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$30 One Way: Airlines Offer Deep Cuts on Fares

$30 One Way: Airlines Offer Deep Cuts on Fares

USA Today

July 08, 2009

A trio of discount airlines led by Southwest on Tuesday rolled out some of the lowest fares seen in years.

Southwest (LUV) is offering one-way fares of $30 on routes up to 400 miles, $60 on flights up to 750 miles and $90 on longer routes. The prices, which don’t include taxes and fees, are good for travel between Sept. 9 and Nov. 18.

Discounters AirTran (AAI) and Frontier announced fares almost as low, and the rest of the USA’s big airlines quickly matched the new fares.

The sales are short-term offerings. Southwest’s fares must be bought by 11:59 p.m. PT Wednesday, while the sales window for AirTran prices for travel on off-peak days through Nov. 11 remains open through Thursday. The Frontier sale expires on July 14. Travel on those tickets covers a longer period: Aug. 10 through Jan. 15.

“This is the biggest, best fare sale of the year,” said veteran airfare watcher Tom Parson, CEO of in Arlington, Texas. He called Southwest’s fares “the kind of sale you write Mom about. Heck, it’s the kind of sale you fly in Mom for a visit.”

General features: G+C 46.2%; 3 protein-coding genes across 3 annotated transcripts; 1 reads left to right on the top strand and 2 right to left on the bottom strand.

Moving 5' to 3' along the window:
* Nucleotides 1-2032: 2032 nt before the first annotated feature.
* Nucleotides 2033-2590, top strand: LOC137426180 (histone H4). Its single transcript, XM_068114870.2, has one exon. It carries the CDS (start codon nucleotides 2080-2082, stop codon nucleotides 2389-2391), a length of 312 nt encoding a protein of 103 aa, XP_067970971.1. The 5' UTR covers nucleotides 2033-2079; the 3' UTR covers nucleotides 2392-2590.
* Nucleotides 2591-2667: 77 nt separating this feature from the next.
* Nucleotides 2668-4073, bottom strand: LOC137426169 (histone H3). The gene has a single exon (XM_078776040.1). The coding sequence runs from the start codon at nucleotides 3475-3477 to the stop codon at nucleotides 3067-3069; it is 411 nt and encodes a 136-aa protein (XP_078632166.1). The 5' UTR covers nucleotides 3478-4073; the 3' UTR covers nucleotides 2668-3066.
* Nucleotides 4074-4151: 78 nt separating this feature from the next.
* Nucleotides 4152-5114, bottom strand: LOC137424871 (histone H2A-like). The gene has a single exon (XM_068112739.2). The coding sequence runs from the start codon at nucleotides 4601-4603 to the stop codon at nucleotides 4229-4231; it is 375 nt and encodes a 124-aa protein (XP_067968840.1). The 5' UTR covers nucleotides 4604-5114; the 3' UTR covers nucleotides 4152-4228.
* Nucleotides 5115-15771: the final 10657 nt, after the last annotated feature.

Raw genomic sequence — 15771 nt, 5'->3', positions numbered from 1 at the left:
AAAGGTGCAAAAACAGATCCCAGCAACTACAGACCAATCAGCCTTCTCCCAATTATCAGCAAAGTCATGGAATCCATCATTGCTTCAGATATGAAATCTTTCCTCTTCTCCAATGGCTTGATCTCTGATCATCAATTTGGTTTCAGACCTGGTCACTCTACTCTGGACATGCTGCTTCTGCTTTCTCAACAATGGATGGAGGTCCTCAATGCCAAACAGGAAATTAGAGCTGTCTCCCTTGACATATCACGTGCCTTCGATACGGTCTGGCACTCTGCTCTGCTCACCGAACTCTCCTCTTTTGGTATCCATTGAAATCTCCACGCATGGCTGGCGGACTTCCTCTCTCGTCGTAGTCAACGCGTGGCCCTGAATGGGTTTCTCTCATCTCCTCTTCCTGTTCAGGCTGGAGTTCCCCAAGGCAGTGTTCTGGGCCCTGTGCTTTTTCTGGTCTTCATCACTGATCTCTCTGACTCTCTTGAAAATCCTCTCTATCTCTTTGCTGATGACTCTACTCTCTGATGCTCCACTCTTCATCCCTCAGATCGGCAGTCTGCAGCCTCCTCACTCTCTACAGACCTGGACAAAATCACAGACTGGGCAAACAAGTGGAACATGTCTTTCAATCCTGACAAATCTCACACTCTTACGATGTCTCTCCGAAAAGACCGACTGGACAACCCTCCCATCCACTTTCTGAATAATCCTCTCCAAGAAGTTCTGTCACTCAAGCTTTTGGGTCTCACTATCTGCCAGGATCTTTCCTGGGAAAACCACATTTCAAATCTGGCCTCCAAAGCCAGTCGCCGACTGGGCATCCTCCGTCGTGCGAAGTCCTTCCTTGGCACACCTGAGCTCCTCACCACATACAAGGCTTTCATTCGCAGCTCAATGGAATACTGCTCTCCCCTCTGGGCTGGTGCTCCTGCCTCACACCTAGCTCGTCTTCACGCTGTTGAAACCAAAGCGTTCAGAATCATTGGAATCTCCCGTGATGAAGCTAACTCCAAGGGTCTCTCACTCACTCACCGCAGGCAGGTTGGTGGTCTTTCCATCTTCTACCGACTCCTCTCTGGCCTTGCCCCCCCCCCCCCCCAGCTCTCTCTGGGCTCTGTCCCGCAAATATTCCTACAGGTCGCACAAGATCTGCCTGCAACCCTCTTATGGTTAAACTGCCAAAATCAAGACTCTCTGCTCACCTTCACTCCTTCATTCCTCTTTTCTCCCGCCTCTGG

The low prices are a throwback to the mid-1990s, when fares that low were designed to entice passengers during a post-Gulf-War travel slump.

“We haven’t seen $30 fares in at least 15 years,” Parsons said. “I remember in the mid-’90s when people were excited about $99 coast-to-coast fares. These are $90, a decade later.”

The sales come after most U.S. airlines pushed through their first fare increases of the year in June, then let most of their big summer sales expire on June 30. Fare watchers weren’t expecting to see new sales announced until August, when airlines typically begin drumming up business for the slow fall travel season.

“This tells us that fall travel is real light,” said Terry Trippler, another veteran airfare watcher at in Minneapolis.

U.S. carriers have been reducing the number of available seats since last fall as fewer people travel amid the recession. Many plan to cut more by reducing flights or moving to smaller planes in the fall.

“(The economy) is not what it was expected to be as a result of the stimulus package,” said industry analyst Nathan Smith at Frost & Sullivan. “Travel demand historically tracks with GDP. Instead of growing as predicted when the stimulus package was passed, GDP actually is down. And we really don’t see a recovery this year.”

Related Travel Reads:
10 Ways to Save on Business Travel
Planning a Trip for Your Boss: The Checklist
25 Best U.S. Cities for a Cheap Vacation

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